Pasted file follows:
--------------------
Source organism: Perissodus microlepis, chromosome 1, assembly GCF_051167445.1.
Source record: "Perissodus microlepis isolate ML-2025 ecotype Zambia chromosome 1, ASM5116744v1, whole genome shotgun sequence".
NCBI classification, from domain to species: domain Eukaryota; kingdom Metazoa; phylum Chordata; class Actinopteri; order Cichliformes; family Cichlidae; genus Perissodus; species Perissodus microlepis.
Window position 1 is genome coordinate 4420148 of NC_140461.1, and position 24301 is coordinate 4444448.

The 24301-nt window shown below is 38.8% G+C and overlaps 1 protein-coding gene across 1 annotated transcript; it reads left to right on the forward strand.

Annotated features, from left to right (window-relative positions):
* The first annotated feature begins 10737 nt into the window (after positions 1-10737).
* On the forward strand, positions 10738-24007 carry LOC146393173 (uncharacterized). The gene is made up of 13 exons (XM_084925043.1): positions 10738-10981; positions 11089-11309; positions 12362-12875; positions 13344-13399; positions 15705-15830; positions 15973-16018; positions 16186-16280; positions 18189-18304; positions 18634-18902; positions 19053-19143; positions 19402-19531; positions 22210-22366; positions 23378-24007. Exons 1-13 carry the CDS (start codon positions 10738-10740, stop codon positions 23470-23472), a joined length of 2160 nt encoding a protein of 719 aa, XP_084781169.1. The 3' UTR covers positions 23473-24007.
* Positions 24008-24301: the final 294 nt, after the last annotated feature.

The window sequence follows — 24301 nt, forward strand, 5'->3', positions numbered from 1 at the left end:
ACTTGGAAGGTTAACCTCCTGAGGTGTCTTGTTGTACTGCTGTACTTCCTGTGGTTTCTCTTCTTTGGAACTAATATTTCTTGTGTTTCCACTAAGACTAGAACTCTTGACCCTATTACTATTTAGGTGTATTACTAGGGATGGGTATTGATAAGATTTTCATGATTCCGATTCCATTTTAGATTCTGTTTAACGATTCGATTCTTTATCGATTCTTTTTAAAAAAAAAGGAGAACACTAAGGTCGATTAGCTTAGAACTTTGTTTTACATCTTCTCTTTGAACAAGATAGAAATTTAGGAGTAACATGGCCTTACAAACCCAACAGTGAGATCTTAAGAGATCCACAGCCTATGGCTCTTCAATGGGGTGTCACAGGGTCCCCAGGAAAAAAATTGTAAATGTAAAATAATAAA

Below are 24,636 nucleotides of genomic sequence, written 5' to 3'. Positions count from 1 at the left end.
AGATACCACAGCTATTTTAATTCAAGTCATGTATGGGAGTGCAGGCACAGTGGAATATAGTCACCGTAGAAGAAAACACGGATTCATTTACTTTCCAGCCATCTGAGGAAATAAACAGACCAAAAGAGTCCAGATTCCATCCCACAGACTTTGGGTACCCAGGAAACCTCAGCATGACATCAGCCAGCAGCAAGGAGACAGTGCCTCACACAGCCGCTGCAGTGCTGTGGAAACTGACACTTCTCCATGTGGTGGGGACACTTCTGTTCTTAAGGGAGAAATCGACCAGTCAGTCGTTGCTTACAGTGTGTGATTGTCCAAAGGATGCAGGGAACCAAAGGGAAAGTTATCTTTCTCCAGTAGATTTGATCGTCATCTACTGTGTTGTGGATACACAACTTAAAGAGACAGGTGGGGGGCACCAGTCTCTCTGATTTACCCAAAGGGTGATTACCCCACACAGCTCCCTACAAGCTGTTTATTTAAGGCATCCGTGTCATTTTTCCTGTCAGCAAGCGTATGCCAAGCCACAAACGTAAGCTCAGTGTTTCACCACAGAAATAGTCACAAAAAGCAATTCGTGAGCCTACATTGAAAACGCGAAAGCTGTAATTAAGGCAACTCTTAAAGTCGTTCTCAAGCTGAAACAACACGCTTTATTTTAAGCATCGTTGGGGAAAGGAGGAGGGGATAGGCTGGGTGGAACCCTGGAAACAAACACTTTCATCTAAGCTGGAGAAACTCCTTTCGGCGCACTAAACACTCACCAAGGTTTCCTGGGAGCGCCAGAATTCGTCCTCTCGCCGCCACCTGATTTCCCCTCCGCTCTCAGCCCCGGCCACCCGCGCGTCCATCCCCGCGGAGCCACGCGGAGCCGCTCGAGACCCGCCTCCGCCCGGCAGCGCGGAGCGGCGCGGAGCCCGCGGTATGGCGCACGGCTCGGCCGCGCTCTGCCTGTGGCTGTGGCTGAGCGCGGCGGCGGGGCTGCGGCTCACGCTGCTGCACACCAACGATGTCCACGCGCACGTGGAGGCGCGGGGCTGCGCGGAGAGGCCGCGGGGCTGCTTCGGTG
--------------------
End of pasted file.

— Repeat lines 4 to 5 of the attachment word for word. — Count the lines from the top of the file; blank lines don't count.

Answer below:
Window position 1 is genome coordinate 4420148 of NC_140461.1, and position 24301 is coordinate 4444448.

The 24301-nt window shown below is 38.8% G+C and overlaps 1 protein-coding gene across 1 annotated transcript; it reads left to right on the forward strand.